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RON BROWN: MAKING A FEDERAL CASE
Commerce Secretary Ronald H. Brown's troubles are mounting by the minute. After a year-long investigation of Brown's tangled finances, House Government Reform & Oversight Committee Chairman William F. Clinger Jr. (R-Pa.) is preparing a detailed report for the Justice Dept. that lays out a more extensive array of allegations against the Commerce chief than Republicans have charged so far.
While Justice has already launched a preliminary probe that could lead to the naming of a special counsel by spring, Clinger is expected to endorse the appointment of an independent counsel. That would transfer responsibility for the investigation from Congress to a prosecutor with sweeping investigative powers. What's more, Clinger wants the inquiry to include examination of two new allegations:
-- A report in the Los Angeles Times that while at Commerce Brown might have profited from stock in Kellee Communications Inc., a small company that has a pay-phone deal with AT&T. Contacted by BUSINESS WEEK, AT&T officials say they were unaware of Brown's stake in the venture and otherwise have no comment.
-- That Brown provided "inaccurate, incomplete, and misleading" information to congressional investigators about his role in trying to secure oil deals while serving as chairman of the Democratic National Committee (DNC).
By the end of February, Clinger intends to give Justice officials a point-by-point report alleging instances in which Brown may have broken federal laws. Commerce Dept. spokeswoman Carol Hamilton says Brown "will cooperate fully with any Justice Dept. investigation." Hamilton adds that Brown is confident that his business dealings have posed no conflict of interest with his duties as Commerce Secretary and that he will "be fully cleared of any allegations" of wrongdoing.
There's no doubt that Clinger's assault on Brown is tinged with partisan motives. Nevertheless, it will be hard for Justice to resist pressure from Clinger's panel to name a special counsel. And while President Clinton continues to support his Commerce boss publicly, he is no longer expected to name Brown to head his 1996 reelection campaign. "On that score, the Republicans have already accomplished their No.1 goal," says an aide to House Democratic leaders. Another senior Democratic staffer worries that Brown's troubles "are beginning to have a corrosive effect on the President's overall agenda."
But Brown's woes don't end there. The naming of an independent counsel will increase pressure on Brown to resign, despite the high marks he has won from corporate executives for vigorously promoting American exports. Concedes one weary Clintonite: "It's looking real bad."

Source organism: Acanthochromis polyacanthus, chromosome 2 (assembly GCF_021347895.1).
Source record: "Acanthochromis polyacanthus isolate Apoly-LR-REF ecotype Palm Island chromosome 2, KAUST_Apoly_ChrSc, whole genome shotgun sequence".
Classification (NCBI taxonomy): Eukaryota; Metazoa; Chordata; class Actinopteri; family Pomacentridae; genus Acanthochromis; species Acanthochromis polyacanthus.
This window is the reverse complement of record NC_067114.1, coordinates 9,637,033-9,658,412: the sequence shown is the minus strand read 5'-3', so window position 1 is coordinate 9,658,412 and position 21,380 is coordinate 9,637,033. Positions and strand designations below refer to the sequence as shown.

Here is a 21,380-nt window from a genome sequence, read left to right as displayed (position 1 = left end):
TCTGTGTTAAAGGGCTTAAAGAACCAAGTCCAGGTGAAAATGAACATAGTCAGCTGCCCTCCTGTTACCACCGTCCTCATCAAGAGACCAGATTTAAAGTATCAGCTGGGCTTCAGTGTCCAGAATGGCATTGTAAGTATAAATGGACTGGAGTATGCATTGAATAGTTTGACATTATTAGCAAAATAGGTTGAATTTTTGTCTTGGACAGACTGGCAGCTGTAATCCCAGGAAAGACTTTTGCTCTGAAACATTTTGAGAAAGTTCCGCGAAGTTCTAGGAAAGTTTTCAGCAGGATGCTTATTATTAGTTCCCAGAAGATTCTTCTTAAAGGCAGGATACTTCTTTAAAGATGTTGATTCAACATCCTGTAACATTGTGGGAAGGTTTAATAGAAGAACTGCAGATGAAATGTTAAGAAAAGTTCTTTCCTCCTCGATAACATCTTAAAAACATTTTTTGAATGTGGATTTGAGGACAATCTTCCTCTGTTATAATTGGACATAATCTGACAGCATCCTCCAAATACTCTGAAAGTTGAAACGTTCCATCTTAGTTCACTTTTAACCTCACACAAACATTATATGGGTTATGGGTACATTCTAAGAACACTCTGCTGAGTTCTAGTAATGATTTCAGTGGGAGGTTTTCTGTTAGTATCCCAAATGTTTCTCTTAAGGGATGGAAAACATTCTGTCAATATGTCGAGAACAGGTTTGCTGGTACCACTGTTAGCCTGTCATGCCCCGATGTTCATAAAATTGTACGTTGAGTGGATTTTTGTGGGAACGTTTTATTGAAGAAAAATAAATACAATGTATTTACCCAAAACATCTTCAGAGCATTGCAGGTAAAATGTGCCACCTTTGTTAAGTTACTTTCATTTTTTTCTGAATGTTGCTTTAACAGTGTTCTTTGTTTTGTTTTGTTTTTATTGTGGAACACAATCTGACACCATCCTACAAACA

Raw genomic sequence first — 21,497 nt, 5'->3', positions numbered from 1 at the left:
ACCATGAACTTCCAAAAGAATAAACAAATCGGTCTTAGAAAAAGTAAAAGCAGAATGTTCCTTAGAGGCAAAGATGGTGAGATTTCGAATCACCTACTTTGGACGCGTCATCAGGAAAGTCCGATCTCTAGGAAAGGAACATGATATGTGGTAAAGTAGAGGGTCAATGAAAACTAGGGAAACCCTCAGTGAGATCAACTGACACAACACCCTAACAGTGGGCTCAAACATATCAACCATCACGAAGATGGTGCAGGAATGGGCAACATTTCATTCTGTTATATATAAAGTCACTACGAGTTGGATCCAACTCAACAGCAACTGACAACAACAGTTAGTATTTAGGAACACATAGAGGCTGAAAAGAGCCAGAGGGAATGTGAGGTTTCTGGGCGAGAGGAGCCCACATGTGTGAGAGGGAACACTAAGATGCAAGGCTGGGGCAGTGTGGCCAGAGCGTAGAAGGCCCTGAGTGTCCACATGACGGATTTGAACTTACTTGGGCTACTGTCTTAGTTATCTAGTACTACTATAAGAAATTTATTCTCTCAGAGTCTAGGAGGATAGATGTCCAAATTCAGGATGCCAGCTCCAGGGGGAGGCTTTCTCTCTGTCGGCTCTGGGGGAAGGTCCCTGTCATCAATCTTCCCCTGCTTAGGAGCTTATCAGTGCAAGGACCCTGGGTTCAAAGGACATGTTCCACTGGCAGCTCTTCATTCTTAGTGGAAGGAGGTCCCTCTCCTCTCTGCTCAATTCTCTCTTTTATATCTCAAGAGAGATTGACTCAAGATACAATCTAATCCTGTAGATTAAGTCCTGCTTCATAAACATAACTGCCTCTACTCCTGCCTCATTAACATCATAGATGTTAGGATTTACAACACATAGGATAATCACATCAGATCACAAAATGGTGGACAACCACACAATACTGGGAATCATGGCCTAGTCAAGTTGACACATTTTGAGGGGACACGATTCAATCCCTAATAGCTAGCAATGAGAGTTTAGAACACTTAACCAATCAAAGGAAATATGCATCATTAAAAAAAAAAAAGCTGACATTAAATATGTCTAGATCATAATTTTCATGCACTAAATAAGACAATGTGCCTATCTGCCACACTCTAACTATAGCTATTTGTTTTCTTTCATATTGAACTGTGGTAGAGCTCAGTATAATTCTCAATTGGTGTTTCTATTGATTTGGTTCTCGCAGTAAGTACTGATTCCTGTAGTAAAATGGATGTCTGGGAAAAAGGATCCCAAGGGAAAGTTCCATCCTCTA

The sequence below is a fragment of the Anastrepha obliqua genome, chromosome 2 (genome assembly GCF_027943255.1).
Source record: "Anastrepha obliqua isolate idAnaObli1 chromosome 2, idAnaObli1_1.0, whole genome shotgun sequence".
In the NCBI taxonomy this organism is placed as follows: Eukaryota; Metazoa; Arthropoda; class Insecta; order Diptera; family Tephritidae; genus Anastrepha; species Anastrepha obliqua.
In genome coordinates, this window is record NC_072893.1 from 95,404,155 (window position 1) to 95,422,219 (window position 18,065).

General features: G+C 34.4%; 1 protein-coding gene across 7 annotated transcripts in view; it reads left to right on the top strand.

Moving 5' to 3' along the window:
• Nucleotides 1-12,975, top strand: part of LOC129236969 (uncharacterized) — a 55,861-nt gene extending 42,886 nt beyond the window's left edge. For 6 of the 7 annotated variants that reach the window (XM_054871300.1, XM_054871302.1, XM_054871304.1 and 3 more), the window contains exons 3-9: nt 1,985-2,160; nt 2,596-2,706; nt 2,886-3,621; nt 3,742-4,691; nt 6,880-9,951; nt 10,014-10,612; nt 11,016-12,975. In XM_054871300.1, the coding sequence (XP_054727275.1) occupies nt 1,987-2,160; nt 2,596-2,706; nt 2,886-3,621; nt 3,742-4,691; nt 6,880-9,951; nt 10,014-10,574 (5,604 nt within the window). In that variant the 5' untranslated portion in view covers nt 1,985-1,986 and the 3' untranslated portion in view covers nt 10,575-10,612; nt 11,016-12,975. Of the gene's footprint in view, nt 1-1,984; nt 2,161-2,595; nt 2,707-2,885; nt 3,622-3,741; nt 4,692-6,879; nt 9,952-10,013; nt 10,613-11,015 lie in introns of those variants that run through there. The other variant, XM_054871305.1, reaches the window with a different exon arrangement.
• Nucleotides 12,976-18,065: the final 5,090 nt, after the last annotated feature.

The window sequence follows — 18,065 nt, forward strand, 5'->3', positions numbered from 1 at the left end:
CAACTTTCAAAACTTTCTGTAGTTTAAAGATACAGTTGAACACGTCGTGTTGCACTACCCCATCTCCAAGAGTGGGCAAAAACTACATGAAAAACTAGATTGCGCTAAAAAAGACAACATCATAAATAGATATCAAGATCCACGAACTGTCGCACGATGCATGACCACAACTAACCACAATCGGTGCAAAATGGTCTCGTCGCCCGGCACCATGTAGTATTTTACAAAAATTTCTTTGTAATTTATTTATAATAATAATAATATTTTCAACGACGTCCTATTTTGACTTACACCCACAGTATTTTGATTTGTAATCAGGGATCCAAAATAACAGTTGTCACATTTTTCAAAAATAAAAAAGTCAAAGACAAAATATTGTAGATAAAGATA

The allegations arise from Brown's interest in a small consulting business--First International Communications Corp.--and his complex transactions with his partner in the company, Nolanda Hill. Republicans on Capitol Hill charge that Brown concealed $400,000 in 1993-94 income from the sale of his stake in struggling First International, in which he invested no money and claims to have had little direct involvement.
PAPER TRAIL. Company documents obtained by BUSINESS WEEK (BW--Feb. 27) show that while Brown has insisted he was a silent partner at First International, he was involved in two of its ventures to buy oil at discount prices in 1992: from SONANGOL, the state-owned oil company of Angola, and from a member of the Saudi royal family. The oil deals, which collapsed, stood to net Brown millions.
So far, Brown has kept a low profile, hoping the controversy will blow over. But with Republicans opening attacks on so many fronts, that's unlikely. Don't be surprised if the persuasive Brown launches a new promotion campaign: selling himself as an honest wheeler-dealer.
Brown's Mounting Woes
Congressional Republicans contend that an independent counsel is now needed to examine the beleaguered Commerce Secretary's tangled personal finances. Brown denies any wrongdoing. Here are the GOP's main allegations against Brown:
MISLED House Government Reform & Oversight Committee Chairman William F. Clinger Jr. (R-Pa.) by claiming he played a passive role in First International Communications Corp.
CONCEALED $400,000 in payments from business partner Nolanda Hill. Provided false, incomplete, and misleading information on his Public Financial Disclosure Report.
VIOLATED federal conflict-of-interest laws by not divulging his stake in a company with a multimillion-dollar joint venture with AT&T.
DATA: BUSINESS WEEKBy Douglas Harbrecht, with Richard S. Dunham, in Washington